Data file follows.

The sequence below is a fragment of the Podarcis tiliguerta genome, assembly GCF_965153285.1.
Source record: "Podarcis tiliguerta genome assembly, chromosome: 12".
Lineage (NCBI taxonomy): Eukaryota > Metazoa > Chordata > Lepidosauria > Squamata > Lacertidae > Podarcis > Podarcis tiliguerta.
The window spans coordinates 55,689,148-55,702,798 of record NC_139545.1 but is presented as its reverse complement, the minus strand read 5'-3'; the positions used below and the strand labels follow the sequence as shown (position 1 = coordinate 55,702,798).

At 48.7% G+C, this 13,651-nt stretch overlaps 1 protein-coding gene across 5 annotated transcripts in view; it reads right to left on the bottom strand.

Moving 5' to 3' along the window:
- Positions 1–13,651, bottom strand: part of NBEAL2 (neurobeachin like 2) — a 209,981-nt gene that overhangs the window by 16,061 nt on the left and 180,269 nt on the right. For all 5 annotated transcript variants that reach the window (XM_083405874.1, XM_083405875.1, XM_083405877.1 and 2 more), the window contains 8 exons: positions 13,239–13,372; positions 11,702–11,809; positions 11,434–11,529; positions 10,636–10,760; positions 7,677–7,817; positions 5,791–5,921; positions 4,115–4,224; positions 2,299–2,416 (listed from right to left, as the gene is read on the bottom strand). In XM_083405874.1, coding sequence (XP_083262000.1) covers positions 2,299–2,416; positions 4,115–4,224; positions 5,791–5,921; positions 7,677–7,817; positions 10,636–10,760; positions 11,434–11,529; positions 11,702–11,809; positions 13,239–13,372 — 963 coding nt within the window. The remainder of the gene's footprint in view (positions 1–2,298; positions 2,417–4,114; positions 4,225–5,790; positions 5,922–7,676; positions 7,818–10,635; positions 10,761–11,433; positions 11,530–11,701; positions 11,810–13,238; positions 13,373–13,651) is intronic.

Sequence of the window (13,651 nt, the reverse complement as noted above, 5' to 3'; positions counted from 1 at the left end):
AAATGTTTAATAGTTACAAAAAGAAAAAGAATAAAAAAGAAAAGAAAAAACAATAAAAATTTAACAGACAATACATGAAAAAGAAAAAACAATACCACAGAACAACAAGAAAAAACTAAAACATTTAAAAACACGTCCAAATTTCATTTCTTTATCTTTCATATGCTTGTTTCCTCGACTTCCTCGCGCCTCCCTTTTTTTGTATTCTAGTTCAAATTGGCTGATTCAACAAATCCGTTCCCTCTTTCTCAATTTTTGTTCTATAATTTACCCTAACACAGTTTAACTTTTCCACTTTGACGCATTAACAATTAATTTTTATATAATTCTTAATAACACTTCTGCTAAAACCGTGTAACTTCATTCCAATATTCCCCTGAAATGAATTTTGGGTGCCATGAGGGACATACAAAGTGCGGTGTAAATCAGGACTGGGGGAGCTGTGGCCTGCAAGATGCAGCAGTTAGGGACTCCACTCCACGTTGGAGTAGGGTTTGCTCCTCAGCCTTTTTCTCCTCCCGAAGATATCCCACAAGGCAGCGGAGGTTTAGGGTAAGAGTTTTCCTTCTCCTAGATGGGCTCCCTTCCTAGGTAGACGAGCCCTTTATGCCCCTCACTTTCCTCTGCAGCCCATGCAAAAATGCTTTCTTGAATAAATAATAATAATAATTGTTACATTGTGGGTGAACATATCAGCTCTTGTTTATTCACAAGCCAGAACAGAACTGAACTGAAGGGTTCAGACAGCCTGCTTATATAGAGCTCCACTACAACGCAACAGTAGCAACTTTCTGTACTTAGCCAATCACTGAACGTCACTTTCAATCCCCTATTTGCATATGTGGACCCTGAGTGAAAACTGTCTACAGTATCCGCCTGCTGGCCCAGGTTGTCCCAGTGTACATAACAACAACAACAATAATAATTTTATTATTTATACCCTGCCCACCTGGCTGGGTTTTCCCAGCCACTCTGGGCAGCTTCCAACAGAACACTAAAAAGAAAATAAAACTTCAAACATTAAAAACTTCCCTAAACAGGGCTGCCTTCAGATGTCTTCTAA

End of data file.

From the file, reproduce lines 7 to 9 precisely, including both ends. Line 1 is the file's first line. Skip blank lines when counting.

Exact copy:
- Positions 1–13,651, bottom strand: part of NBEAL2 (neurobeachin like 2) — a 209,981-nt gene that overhangs the window by 16,061 nt on the left and 180,269 nt on the right. For all 5 annotated transcript variants that reach the window (XM_083405874.1, XM_083405875.1, XM_083405877.1 and 2 more), the window contains 8 exons: positions 13,239–13,372; positions 11,702–11,809; positions 11,434–11,529; positions 10,636–10,760; positions 7,677–7,817; positions 5,791–5,921; positions 4,115–4,224; positions 2,299–2,416 (listed from right to left, as the gene is read on the bottom strand). In XM_083405874.1, coding sequence (XP_083262000.1) covers positions 2,299–2,416; positions 4,115–4,224; positions 5,791–5,921; positions 7,677–7,817; positions 10,636–10,760; positions 11,434–11,529; positions 11,702–11,809; positions 13,239–13,372 — 963 coding nt within the window. The remainder of the gene's footprint in view (positions 1–2,298; positions 2,417–4,114; positions 4,225–5,790; positions 5,922–7,676; positions 7,818–10,635; positions 10,761–11,433; positions 11,530–11,701; positions 11,810–13,238; positions 13,373–13,651) is intronic.

Sequence of the window (13,651 nt, the reverse complement as noted above, 5' to 3'; positions counted from 1 at the left end):
AAATGTTTAATAGTTACAAAAAGAAAAAGAATAAAAAAGAAAAGAAAAAACAATAAAAATTTAACAGACAATACATGAAAAAGAAAAAACAATACCACAGAACAACAAGAAAAAACTAAAACATTTAAAAACACGTCCAAATTTCATTTCTTTATCTTTCATATGCTTGTTTCCTCGACTTCCTCGCGCCTCCCTTTTTTTGTATTCTAGTTCAAATTGGCTGATTCAACAAATCCGTTCCCTCTTTCTCAATTTTTGTTCTATAATTTACCCTAACACAGTTTAACTTTTCCACTTTGACGCATTAACAATTAATTTTTATATAATTCTTAATAACACTTCTGCTAAAACCGTGTAACTTCATTCCAATATTCCCCTGAAATGAATTTTGGGTGCCATGAGGGACATACAAAGTGCGGTGTAAATCAGGACTGGGGGAGCTGTGGCCTGCAAGATGCAGCAGTTAGGGACTCCACTCCACGTTGGAGTAGGGTTTGCTCCTCAGCCTTTTTCTCCTCCCGAAGATATCCCACAAGGCAGCGGAGGTTTAGGGTAAGAGTTTTCCTTCTCCTAGATGGGCTCCCTTCCTAGGTAGACGAGCCCTTTATGCCCCTCACTTTCCTCTGCAGCCCATGCAAAAATGCTTTCTTGAATAAATAATAATAATAATTGTTACATTGTGGGTGAACATATCAGCTCTTGTTTATTCACAAGCCAGAACAGAACTGAACTGAAGGGTTCAGACAGCCTGCTTATATAGAGCTCCACTACAACGCAACAGTAGCAACTTTCTGTACTTAGCCAATCACTGAACGTCACTTTCAATCCCCTATTTGCATATGTGGACCCTGAGTGAAAACTGTCTACAGTATCCGCCTGCTGGCCCAGGTTGTCCCAGTGTACATAACAACAACAACAATAATAATTTTATTATTTATACCCTGCCCACCTGGCTGGGTTTTCCCAGCCACTCTGGGCAGCTTCCAACAGAACACTAAAAAGAAAATAAAACTTCAAACATTAAAAACTTCCCTAAACAGGGCTGCCTTCAGATGTCTTCTAA